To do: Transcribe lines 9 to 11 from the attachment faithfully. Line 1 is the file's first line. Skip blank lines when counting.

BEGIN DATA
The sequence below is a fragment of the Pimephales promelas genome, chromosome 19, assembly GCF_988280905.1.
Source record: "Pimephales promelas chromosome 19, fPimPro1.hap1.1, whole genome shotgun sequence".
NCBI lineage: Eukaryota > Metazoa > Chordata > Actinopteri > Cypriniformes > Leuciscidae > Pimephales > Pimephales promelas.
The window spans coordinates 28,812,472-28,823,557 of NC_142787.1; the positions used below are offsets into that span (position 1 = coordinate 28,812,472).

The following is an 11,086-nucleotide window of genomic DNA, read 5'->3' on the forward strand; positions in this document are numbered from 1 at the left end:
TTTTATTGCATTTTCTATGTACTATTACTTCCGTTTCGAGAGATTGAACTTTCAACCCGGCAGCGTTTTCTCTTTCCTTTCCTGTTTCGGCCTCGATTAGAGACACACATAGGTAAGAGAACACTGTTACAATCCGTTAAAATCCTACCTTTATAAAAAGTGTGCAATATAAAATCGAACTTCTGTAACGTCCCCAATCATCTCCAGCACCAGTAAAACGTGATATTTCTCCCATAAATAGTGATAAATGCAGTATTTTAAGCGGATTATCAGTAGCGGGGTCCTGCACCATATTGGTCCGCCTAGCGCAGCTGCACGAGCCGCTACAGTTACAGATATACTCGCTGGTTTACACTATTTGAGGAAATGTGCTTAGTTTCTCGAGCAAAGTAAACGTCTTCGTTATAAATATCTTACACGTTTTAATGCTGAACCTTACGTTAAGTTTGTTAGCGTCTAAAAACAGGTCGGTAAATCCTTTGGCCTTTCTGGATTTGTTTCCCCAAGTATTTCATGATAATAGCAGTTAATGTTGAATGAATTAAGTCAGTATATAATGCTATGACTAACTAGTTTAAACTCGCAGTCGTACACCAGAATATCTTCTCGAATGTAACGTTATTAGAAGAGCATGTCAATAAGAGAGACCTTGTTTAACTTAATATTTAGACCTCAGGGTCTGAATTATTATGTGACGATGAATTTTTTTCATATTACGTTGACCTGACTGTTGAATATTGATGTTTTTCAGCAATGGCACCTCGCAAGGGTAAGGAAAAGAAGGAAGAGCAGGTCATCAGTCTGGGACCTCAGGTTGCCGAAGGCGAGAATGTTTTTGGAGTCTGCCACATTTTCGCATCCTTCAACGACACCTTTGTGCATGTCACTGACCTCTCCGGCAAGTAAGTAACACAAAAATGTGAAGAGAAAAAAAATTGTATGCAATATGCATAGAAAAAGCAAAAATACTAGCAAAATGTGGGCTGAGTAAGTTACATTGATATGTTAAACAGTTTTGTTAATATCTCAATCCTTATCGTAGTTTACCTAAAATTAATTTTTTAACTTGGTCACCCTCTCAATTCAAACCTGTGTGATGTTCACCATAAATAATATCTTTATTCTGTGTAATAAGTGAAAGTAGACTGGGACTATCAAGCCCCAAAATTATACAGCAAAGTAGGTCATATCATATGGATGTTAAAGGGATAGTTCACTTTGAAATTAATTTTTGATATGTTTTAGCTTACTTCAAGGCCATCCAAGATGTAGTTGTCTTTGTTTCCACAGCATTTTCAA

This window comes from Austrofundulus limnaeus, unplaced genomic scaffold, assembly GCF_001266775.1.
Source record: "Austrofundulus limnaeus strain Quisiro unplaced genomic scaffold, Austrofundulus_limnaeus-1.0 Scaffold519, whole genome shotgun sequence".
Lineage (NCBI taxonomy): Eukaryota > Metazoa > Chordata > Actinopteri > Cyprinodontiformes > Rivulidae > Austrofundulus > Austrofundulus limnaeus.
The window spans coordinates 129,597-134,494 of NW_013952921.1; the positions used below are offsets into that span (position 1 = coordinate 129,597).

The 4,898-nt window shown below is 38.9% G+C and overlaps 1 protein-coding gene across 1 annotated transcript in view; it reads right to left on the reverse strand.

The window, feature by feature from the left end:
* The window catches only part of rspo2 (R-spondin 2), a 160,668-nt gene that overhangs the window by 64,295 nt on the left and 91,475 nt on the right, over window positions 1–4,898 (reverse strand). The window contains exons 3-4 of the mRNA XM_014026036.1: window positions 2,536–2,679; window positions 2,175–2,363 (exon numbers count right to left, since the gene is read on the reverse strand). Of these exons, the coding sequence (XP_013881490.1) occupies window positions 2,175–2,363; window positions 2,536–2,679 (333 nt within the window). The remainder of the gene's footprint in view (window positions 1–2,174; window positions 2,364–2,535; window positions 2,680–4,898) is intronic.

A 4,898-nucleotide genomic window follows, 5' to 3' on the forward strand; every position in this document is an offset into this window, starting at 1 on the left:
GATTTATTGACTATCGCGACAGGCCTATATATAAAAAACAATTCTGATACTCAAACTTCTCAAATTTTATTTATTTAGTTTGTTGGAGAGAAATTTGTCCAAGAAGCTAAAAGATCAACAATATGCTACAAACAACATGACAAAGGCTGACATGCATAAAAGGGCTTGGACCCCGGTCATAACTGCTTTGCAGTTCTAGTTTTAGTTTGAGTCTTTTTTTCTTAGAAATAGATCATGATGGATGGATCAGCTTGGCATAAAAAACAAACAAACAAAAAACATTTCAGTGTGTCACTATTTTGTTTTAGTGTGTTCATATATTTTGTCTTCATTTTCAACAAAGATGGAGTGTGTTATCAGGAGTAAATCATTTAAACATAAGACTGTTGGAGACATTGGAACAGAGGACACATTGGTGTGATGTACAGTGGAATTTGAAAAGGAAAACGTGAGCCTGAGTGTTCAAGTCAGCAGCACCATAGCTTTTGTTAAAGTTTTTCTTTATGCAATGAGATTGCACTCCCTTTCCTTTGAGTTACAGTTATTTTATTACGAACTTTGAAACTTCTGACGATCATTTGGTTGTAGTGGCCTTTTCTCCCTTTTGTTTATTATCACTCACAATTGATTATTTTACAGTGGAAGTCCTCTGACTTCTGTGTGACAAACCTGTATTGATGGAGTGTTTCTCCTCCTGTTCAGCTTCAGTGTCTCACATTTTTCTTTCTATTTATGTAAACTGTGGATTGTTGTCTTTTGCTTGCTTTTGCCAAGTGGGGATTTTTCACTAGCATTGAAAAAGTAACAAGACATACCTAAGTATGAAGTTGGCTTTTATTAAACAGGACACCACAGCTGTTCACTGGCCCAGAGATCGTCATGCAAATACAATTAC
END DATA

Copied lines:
Lineage (NCBI taxonomy): Eukaryota > Metazoa > Chordata > Actinopteri > Cyprinodontiformes > Rivulidae > Austrofundulus > Austrofundulus limnaeus.
The window spans coordinates 129,597-134,494 of NW_013952921.1; the positions used below are offsets into that span (position 1 = coordinate 129,597).

The 4,898-nt window shown below is 38.9% G+C and overlaps 1 protein-coding gene across 1 annotated transcript in view; it reads right to left on the reverse strand.